'Stand up and be counted': Conservative rebels prepare to block Boris Johnson from forcing through a no-deal Brexit

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  • The House of Commons will vote on Thursday on whether to neutralise Boris Johnson's power to force through a no-deal Brexit.
  • Members of Parliament will vote on a measure which aims to prevent the next prime minister, likely to be Johnson, from shutting down parliament in October to force a no-deal exit.
  • The vote is expected to be very close.
  • One rebel Conservative MP told Business Insider: "If he doesn't feel he can get away with it, he won't go for it... You can change the way he calculates his options by showing strength."

LONDON - Parliament could dramatically remove Boris Johnson's power to force a no-deal Brexit before he has even become prime minister in a crunch vote today.

The House of Commons will vote on a measure, called the Northern Ireland (Executive Formation) Bill, which aims to prevent the next prime minister from shutting down parliament in October to force a no-deal exit.

It passed by just one vote last week before it was approved and beefed up by the House of Lords on Wednesday. Now MPs must approve it for a final time in amended form, or it will be thrown out. The amendment added by the Lords would also give MPs a neutral motion in October which they could amend in a further attempt to prevent a no-deal Brexit.

A group of rebel Conservative MPs, led by former Attorney General Dominic Grieve, are acting now because they believe it could be one of their last opportunities.

READ MORE: The 5 big problems Britain's next prime minister will have to deal with on his first day

One former Conservative minister, who intends to support the amendment, told Business Insider that his colleagues have "got to stand up and be counted" as they are running out of time to prevent no-deal.

"There are not many opportunities in terms of time and mechanisms. If anything, it is too little too late," they told Business Insider.

They added that defeating the government on Thursday would be a "show of strength" that could deter Johnson from pursuing no-deal.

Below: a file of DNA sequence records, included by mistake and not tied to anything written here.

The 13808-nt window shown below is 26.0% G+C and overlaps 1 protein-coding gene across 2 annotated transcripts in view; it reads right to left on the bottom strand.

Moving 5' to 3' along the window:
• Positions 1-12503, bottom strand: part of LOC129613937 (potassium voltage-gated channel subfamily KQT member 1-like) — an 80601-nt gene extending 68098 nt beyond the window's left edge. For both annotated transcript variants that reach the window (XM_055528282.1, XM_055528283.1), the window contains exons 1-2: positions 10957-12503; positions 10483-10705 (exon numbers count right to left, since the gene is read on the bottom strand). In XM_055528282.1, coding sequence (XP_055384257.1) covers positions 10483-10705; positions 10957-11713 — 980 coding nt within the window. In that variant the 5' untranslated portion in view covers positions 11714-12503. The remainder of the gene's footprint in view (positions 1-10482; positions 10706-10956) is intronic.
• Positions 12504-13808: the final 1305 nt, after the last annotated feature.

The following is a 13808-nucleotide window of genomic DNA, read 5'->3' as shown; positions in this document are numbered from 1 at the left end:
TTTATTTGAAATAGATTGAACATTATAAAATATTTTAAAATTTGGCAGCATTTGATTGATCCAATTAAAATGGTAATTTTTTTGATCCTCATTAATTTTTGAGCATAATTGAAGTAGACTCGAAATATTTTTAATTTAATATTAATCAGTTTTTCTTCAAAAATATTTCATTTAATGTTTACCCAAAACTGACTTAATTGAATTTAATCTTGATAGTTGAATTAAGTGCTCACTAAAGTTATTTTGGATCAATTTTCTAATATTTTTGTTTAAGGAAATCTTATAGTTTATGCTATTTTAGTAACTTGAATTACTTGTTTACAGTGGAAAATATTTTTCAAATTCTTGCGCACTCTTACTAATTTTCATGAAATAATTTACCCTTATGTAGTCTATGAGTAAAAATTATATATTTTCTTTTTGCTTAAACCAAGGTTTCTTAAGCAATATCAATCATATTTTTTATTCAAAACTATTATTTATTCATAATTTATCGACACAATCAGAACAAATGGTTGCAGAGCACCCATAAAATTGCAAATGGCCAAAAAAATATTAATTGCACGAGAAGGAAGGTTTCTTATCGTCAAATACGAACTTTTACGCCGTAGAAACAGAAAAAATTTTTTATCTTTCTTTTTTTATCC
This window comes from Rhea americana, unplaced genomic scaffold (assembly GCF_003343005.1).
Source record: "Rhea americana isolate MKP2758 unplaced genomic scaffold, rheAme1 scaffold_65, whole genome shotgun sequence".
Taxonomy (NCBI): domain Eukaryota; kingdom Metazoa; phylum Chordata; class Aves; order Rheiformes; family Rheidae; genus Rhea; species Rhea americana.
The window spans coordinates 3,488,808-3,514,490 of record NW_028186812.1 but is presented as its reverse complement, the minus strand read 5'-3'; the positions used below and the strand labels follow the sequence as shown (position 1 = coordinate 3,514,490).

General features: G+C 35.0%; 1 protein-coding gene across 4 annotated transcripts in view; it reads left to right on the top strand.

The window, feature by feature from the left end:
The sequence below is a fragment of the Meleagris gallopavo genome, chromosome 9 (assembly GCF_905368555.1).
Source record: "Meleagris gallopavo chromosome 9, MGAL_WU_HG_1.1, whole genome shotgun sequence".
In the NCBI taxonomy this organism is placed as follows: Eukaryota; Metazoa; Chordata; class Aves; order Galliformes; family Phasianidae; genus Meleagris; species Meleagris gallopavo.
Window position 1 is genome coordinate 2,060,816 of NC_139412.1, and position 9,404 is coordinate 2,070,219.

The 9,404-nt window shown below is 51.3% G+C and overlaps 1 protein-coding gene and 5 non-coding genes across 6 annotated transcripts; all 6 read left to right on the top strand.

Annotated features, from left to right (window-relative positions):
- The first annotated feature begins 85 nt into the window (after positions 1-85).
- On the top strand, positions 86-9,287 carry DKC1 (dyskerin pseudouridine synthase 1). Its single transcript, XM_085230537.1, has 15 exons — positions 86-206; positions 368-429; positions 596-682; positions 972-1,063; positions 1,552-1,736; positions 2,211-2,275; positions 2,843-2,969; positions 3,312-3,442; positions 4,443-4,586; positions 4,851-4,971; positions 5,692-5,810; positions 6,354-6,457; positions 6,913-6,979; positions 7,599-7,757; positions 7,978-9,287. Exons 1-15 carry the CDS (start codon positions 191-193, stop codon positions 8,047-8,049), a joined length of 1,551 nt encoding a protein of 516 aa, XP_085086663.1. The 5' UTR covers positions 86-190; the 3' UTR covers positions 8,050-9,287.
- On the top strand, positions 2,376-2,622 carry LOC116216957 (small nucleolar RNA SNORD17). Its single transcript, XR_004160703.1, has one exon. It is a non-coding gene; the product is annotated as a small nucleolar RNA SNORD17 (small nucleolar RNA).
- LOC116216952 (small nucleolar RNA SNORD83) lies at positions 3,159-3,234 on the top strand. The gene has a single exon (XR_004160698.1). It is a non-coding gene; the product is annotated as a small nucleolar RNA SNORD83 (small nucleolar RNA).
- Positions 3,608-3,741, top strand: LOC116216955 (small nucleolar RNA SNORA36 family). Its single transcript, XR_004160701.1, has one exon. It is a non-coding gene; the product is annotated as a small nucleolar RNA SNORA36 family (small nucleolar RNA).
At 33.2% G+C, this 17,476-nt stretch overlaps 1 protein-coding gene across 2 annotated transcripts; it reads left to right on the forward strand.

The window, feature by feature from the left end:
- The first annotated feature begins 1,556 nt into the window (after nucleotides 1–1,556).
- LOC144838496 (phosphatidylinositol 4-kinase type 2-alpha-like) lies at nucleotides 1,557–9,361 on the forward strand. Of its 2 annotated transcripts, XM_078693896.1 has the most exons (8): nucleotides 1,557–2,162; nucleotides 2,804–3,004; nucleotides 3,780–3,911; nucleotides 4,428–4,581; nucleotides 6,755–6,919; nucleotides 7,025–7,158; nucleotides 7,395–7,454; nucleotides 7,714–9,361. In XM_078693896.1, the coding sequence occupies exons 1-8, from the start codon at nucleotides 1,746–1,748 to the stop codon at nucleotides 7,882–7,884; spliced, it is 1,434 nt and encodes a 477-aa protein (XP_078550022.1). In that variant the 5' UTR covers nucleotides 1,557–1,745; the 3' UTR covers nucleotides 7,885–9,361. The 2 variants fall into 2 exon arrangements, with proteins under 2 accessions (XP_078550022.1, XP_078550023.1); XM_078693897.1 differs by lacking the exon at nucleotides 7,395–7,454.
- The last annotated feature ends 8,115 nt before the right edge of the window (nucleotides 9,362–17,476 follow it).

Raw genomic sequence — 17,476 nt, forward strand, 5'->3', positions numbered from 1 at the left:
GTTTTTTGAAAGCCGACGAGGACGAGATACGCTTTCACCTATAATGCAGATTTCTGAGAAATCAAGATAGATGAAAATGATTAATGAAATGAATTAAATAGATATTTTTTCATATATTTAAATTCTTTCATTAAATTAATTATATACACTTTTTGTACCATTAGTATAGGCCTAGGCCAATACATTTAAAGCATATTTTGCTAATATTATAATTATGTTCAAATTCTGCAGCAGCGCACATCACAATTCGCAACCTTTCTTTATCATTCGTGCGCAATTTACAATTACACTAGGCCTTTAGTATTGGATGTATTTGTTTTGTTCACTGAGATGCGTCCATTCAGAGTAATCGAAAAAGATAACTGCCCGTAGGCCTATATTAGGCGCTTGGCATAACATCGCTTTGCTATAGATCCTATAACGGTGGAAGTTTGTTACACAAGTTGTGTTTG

"If he doesn't feel he can get away with it, he won't go for it... You can change the way he calculates his options by showing strength."

They urged current Cabinet ministers like Philip Hammond and David Gauke to resign and back the amendment. "It's not like Julian Smith [May's Chief Whip] will take you aside and say you'll be demoted next week. They're going to be sacked next week anyway."

Johnson has repeatedly refused to rule out the prospect of suspending parliament, and is reportedly considering a plan to hold a Queen's Speech in November, which would shut down the Commons while the UK left the EU and prevent MPs from being able to act.

READ MORE: Boris Johnson is considering shutting down Parliament for 2 weeks to force a no-deal Brexit

Parliament goes into recess at the end of next week - when either Boris Johnson or his leadership rival Jeremy Hunt will have been announced as the next prime minister. It does not return until September, at which point the October 31 Brexit deadline will be fast approaching, especially given that parliament is currently scheduled to have another recess in mid-October.

It is unclear whether there is enough support from rebel Tory MPs to form a majority in today's vote.

One Conservative MP who resigned as a minister to vote for legislation designed to prevent no-deal Brexit earlier this year said they were unsure how they'd vote on Thursday, as they believed it might be too soon to rebel against the government, with a new prime minister yet to take office.

But BBC Newsnight reported that some ministers could today quit the government to back the Grieve measure today.

Johnson laid out his Brexit plan in more detail in an interview with ITV News on Wednesday. He said he wants a "standstill" arrangement with the EU which would maintain tariff-free trade, and then negotiations to solve the Irish border issue afterwards, as part of wider trade talks. The "standstill" would end significantly before the general election in 2022, Johnson said.

Our Brexit Insider Facebook group is the best place for up-to-date news and analysis about Britain's departure from the EU, direct from Business Insider's political reporters. Join here.

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